By Carleton Varney – An Excerpt From My Latest Book
When I am lecturing on decorating, I always ask the audience, “What is the very first room you remember?” Why do I ask this question? I believe that in the very first room you remember is the foundation of your taste, which is part of your decorating DNA. For me, one of the very first rooms I remember liking was dark green, which is still to this day one of my favorite colors. I have used green rooms in many of the projects that I have done over the years—whether it is palm tree green or spruce green—because it carries everywhere, even in the desert. Having grown up by the sea, and as I continue to live by a river and an ocean, I am also drawn to blues—be they maritime blues or swimming pool blues or Caribbean blues. The Mediterranean waters have also inspired me color-wise as I decorate homes and resorts from the shores of the South Pacific to lakeside properties in Michigan.
I have never lived anyplace but on the water, from Nahant to Palm Beach to St. Croix to the island of Manhattan. In fact, when my wife Suzanne and I moved to the upstate town of Millbrook, I created ponds around our house from the streams on the property. As a child in Massachusetts I could hear the ocean from my bedroom. I could feel a change in the waves and I could see the changes in the color of the blue.
As children, my sister Vivian and I would go down to the Nahant Dory Club. We’d take a little boat out on adventures. Later, I had a big sailing boat, the Kwa Heri, a Maxi-Ketch sailing craft that back in the ’70s even featured a full bathtub in the master’s quarters…I recall great memories of the craft, including our son Sebastian learning to swim at age 5 off the boat in Dominica — the island where Rose’s Lime Juice is manufactured, and where basket and rug weaving was the local handicraft. Many is the rug that I ordered from Dominica to use in one of our island villa decorating projects. Other boating projects that came into our office included one for the Cyrna, a 57-foot sailing boat that unfortunately found its end when it struck rocks off the coast of Maine.
In my career I have served as the curator of the U.S.S. Sequoia and have designed villas in Sardinia and in Mallorca, Spain, as well as condominium residences in Portland, Maine, and on Lake Arrowhead in California.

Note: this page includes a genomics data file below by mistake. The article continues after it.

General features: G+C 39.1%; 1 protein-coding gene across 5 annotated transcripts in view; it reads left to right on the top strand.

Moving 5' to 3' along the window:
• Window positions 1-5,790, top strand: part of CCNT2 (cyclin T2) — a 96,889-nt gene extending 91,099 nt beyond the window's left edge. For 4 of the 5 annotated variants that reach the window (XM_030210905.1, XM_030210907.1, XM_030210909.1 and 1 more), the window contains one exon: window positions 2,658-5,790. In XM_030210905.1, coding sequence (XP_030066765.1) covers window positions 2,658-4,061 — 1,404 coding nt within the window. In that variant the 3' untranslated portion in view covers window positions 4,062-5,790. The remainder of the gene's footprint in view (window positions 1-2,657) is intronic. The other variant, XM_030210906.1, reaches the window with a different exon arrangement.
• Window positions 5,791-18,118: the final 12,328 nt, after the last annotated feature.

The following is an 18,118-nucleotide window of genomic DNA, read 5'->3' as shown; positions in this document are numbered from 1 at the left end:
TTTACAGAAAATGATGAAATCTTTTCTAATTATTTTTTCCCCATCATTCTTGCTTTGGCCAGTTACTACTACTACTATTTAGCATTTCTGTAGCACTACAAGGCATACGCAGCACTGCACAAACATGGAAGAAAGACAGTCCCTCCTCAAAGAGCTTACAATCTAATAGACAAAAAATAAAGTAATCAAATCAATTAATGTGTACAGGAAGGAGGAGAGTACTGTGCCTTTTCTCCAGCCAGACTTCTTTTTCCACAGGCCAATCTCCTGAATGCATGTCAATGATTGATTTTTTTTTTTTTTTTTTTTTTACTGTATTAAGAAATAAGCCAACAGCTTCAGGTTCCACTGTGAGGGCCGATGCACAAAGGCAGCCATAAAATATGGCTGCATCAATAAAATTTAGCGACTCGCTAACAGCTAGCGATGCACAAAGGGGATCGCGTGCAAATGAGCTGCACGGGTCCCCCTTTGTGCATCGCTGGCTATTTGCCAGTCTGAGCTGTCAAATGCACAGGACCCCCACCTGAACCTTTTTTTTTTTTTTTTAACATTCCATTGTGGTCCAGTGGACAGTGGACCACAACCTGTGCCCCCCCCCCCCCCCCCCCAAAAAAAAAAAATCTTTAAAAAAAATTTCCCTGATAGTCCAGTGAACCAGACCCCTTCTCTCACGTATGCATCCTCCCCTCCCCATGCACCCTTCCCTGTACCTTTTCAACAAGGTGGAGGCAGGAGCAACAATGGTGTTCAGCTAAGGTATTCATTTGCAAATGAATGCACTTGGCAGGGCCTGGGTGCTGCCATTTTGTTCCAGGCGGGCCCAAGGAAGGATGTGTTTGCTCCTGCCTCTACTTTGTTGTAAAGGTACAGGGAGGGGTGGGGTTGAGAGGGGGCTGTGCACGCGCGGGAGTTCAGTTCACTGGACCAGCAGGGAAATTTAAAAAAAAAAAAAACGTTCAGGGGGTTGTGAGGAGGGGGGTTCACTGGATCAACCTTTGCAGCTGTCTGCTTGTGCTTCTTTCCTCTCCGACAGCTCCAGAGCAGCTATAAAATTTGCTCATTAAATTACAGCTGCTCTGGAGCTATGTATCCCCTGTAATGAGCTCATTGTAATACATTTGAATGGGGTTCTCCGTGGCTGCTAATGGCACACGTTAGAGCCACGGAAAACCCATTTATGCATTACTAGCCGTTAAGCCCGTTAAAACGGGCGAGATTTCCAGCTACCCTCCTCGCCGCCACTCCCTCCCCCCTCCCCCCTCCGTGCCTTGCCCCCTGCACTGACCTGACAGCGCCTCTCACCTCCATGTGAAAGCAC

Are there challenges in seaside decorating? Yes, there are many, and these challenges are different from those posed when designing a high-rise apartment in New York City or Chicago.
When decorating waterside, I always consider the light when selecting color and fabrics. Remember, the light on Miami Beach and the light on the Thames River in England are very, very different. I always suggest that a client paint a section of the wall before completing a room. The color yellow, or the color blue, or any color for that matter will appear different against different waters.
When selecting fabrics for use at the seaside, it is always wise to check on their fade-proof qualities and moisture resistance. One wants to prevent mildew and avoid designs that do not hold up under intense sunlight. The technical aspects of coastal decorating have come a long way. The utilization of new materials and innovations in fabrics against wear and tear, as well as fading, are remarkable. There’s a new craft that has developed around this industry. With a few exceptions, gone are the days of the master craftsman or cabinetmaker.
Nautical decorating is a style all its own, and on the market are lighthouse designs, as well as many patterns that feature nautical ropes, compasses and anchors. Visit a boat show and you’ll come across a plethora of seagoing motifs on everything from dinner plates and glass or plastic ware to bedspreads, pillows and floor mats. Yes, the song may be “Anchors Away,” but those anchors in decorating are surely here to stay.
The locations of homes on ponds, lakes, oceans, and rivers have a great deal to do with the choice of furnishings and colors. The Caribbean and Pacific islands call for the use of rattan, bamboo, and lots of tropical prints, while the islands and coastline homes of Nantucket and Nova Scotia call for textures of wicker—oftentimes brown wicker—and floorboards of natural pine decorated with woven rag rugs of a more colonial nature.
Yes, the seagoing folks of New England have a different design palette than the populations of Bora Bora and Bali. A completely different scheme is required for those folks who live in the countryside on Saranac Lake or Lake Placid in New York, or for those who live on the lakes of the Dakotas or California. Natural flora will inspire colors that create harmony in your home. However, I can guarantee that sky blue and green for all waterside properties will be appropriate, as will the color of a golden sun!
If you expose a child to a sense of beauty, he or she will always pursue it. I can tell which of my clients has or hasn’t particularly followed that sense of beauty when they want us to develop an environment for them. For many reasons, I have never been one of those decorators who pontificate over the leg of a Queen Anne chair. With my clients, after the background is set, I always look at their inventory — what they already own. Today, there is a lot of gray, beige, and steel in contemporary decorating. When I open a magazine, I often ask myself, “Where is the pursuit of beauty?” To quote Dorothy: “Decorating is just sheer fun: a delight in color, an awareness of balance, a feeling for light, a sense of style, a zest for life…”
Editor’s note: ‘Decorating On The Waterfront’ is available at major book retailers, carletonvarney.com as well as at www.amazon.com. Carleton’s charming stories and exquisite waterfront home designs are intended to inspire your own decorating pursuits. Congratulations on another beautiful chronicle of your timeless designs Carleton!